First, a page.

When I wrote about deadly drama on our roads, I knew there would be the need for a follow-up. And, given the spate of vehicular accidents these days, the follow-up has become more needful.
It is all about common distractions that cause drivers to lose focus while driving, resulting in fatal accidents.
• Let’s start with mobile phone use while driving. Honestly, when your phone rings, the temptation to answer the call is very strong. But that momentary distraction has been found to result in serious accidents.
Not to mention the fact that it is an offence for any driver to speak on phone or send text messages while the vehicle is in motion.
• A road-safety slogan says, “If you drink, don’t drive and if you drive, don’t drink.” That is about drunk driving which we all know is fatally dangerous. But how about eating food and drinking ordinary water?
Picking up that roasted corn, munching it, and drinking water from a bottle can be highly distractive. That split-second when you don’t have both hands on the steering wheel is the moment when the vehicle skids precariously on a stick on the road.
• Writing is best done elsewhere, not while we are driving. I get a lot of ideas for articles when I am driving, but to take a pen and start jotting down the ideas while the car is moving can be a deadly distraction.
It is far better to park off the road, jot down your ideas, and then move on. Or else, keep on driving; better to lose the ideas than to lose precious lives.
• By far, the leading distraction for night drivers is when they doze off. That is why transport companies pair up drivers for long-distance journeys; when one is tired, the other can take over.
Drivers who notice they are tired, park at a safe place, and sleep for a while are wise. Refreshed, they resume driving later, strong and in firm control. Whenever we do this, we get so rested and relaxed that driving shifts from being laborious to being enjoyable.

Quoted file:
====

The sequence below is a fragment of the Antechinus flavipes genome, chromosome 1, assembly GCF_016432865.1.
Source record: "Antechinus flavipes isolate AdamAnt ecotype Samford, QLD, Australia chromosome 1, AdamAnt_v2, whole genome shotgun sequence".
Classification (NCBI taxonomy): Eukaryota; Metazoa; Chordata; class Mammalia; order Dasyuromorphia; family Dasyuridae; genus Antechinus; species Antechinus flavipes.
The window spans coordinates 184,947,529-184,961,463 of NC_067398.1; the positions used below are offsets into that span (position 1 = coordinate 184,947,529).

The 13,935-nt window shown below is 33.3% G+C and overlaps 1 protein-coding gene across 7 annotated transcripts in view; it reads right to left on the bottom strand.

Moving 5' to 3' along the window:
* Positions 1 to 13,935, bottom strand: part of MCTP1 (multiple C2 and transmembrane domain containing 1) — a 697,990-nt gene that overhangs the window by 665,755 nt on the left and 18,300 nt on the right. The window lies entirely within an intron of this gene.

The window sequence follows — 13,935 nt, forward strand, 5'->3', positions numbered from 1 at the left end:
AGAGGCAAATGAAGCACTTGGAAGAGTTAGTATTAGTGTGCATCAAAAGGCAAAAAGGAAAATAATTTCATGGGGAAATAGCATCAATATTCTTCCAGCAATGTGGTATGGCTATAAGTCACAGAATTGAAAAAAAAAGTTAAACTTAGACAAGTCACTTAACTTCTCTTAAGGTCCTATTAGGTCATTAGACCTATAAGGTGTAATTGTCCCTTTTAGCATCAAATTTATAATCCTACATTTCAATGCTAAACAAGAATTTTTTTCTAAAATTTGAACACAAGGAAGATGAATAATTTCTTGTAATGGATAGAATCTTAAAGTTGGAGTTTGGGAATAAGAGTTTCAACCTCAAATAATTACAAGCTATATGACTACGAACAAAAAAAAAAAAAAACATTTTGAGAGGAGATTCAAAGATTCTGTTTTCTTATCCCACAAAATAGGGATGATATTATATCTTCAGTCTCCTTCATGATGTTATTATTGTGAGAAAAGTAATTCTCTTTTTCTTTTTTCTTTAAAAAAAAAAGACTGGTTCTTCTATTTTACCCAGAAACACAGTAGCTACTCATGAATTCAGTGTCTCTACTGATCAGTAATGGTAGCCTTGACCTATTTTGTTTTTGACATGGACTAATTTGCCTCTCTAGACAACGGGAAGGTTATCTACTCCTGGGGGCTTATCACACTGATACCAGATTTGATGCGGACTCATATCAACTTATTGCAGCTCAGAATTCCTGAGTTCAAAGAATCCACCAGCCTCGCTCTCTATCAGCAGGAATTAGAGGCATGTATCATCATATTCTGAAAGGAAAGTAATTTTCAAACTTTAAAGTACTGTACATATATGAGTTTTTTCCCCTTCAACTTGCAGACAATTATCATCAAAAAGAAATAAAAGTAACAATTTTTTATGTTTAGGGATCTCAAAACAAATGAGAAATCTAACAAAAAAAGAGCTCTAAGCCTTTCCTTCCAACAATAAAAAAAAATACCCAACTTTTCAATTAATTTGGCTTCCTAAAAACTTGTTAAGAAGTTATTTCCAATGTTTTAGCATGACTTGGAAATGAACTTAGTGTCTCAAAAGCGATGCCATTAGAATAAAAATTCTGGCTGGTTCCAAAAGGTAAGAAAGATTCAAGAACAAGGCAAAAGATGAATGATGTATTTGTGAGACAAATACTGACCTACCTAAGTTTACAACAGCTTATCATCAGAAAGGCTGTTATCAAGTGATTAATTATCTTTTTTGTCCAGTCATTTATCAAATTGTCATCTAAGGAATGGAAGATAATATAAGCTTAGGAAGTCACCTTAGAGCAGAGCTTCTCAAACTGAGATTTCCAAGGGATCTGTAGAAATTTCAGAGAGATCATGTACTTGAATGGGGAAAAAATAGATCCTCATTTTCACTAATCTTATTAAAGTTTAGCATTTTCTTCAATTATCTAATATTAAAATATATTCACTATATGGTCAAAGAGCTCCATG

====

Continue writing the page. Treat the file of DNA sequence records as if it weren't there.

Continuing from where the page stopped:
• Men are pathetic when it comes to being distracted by women passing by. Why do we strain to look when we gain nothing from it? While we stare, we fall into gutters, bump into electric poles, and get hit by vehicles.
Turning to look is every male driver’s most dangerous source of distraction that easily causes accidents, and we will do well to avoid looking!
• I saw an appropriate notice in a bus— “Do not talk to the driver”—written on a transparent glass behind the driver’s seat. Talking to the driver distracts him from concentrating.
People argue that talking to the driver keeps him from dozing off. The argument sounds convincing, but the reality is that a tired driver will doze of whether you talk to him or not. And talking to him certainly distracts him.
• Operating the radio in the vehicle—or changing CDs—is another source of driver distraction. We do this all the time, but it is highly dangerous.
If we must operate our radio or music device while driving, utmost care must be exercised. Do this less frequently, hold the steering wheel firmly, and keep your eyes on the road.
• About the beautiful scenery we see while driving, I confess my weakness. I enjoy watching the lush greens, the trees, birds, and well-cultivated farms along the road. But it is a great source of distraction.
To help deal with this problem, I don’t look at my immediate surroundings. While looking ahead through the windscreen, I observe what I can see without taking my eyes off the road. Even then, absolute care is required.
• A lady leaves the house hurriedly. She’s late for work, yes, but of all the moments she would apply makeup and groom her hair shouldn’t be while driving; yet she does it, using the interior driving mirror.
Wouldn’t it be safer for her to wait until she arrives at her destination before completing her make-up? Then it would be the living who would admire her beauty!
• Life is full of problems that cause us to think and worry. A driver driving absent-mindedly groaned, “Why shouldn’t I worry when my wife wants divorce?”
But, whatever our problems, we would do well to curtail deep thinking (or worrying) while driving, for it distracts dangerously. When we arrive safely, we can have plenty of time to think—or worry.
Or better still, “Cast all your anxieties on the Lord, for he cares for you!” (1 Peter 5:7), for Nahum 1:7 says, “God is good!”
Driving can be fun or deadly; and being alert and focused rather than absent-minded and distracted play a major role—the good Lord being our helper.